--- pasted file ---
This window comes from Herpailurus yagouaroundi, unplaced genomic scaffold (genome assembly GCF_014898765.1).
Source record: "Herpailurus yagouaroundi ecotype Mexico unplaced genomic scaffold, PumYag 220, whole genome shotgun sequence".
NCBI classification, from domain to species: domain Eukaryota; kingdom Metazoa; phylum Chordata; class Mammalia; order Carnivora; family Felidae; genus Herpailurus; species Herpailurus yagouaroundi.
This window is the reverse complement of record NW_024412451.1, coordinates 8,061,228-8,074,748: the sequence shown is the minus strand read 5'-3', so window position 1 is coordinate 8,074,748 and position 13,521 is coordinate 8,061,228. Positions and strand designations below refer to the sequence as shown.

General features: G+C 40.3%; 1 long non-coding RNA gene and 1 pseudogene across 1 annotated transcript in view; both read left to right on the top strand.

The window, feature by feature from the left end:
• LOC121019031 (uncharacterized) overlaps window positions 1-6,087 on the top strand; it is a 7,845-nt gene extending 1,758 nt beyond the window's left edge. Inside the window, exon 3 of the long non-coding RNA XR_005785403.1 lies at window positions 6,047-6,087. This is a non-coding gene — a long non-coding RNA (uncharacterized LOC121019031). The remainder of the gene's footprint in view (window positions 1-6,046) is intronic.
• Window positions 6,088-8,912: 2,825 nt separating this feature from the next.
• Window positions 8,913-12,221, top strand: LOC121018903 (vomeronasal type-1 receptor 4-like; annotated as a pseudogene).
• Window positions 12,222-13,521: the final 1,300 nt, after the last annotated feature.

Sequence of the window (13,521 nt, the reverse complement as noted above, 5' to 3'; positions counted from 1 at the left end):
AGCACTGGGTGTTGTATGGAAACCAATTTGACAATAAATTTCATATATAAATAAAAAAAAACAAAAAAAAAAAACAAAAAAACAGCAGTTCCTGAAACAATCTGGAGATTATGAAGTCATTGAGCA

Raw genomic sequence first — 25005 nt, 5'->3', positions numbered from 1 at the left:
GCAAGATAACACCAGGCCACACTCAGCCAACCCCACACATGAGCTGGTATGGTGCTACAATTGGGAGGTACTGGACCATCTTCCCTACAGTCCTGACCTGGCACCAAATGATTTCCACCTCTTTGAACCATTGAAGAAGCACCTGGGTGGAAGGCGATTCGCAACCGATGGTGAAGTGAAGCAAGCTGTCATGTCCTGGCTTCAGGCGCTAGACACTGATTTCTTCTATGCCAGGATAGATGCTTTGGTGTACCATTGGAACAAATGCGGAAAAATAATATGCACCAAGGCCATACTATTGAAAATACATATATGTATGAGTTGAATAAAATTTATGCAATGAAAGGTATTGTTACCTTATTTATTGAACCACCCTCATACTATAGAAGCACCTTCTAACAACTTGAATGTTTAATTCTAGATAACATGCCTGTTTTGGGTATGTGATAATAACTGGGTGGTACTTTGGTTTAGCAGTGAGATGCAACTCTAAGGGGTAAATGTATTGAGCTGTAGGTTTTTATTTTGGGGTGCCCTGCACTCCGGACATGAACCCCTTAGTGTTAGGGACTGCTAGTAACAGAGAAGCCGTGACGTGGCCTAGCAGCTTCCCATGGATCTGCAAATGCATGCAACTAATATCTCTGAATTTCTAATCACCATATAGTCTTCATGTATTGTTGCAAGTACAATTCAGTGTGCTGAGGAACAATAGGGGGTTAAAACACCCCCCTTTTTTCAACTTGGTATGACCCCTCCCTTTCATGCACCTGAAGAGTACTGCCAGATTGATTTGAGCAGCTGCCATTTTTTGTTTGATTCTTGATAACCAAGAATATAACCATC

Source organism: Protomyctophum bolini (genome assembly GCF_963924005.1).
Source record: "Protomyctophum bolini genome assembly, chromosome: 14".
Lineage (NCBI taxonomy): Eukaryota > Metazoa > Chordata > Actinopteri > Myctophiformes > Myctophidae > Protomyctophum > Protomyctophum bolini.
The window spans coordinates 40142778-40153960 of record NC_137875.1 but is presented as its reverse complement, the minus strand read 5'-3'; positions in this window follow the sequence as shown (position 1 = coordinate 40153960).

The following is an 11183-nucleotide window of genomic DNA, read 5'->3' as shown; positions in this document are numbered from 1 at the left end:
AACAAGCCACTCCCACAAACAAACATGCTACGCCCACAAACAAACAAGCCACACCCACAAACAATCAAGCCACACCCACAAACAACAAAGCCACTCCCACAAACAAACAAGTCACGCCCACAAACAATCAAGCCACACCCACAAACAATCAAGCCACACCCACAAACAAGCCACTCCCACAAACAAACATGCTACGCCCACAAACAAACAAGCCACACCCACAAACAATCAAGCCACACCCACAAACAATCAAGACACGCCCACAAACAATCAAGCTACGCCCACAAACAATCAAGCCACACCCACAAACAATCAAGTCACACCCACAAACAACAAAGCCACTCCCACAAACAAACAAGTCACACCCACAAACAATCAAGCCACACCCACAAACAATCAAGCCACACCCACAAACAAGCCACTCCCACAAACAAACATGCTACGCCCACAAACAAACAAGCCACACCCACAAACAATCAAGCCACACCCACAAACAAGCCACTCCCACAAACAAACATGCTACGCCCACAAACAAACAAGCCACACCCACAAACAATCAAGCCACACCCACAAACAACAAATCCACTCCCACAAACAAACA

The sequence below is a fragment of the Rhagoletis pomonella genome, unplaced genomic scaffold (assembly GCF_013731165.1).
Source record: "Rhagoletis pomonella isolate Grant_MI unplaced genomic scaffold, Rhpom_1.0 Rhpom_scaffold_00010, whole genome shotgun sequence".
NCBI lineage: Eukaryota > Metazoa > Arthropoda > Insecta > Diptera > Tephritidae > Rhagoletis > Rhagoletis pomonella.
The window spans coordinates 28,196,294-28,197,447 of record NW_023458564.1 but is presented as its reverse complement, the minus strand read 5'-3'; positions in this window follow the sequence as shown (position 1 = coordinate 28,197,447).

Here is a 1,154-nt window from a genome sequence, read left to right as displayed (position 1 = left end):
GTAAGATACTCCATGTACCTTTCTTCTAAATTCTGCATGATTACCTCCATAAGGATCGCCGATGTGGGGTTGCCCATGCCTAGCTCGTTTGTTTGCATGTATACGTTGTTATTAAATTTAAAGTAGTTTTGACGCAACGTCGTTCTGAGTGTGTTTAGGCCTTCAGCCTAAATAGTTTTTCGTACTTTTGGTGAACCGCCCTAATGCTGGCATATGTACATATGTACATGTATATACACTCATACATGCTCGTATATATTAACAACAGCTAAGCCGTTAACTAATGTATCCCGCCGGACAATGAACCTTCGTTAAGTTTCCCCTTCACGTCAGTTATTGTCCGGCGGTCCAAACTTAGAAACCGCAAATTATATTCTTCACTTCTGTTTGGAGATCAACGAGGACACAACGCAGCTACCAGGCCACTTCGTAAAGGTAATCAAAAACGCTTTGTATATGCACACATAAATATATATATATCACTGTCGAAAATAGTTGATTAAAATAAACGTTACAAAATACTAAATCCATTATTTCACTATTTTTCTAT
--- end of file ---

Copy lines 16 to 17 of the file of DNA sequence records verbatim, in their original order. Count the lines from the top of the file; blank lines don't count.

Source record: "Protomyctophum bolini genome assembly, chromosome: 14".
Lineage (NCBI taxonomy): Eukaryota > Metazoa > Chordata > Actinopteri > Myctophiformes > Myctophidae > Protomyctophum > Protomyctophum bolini.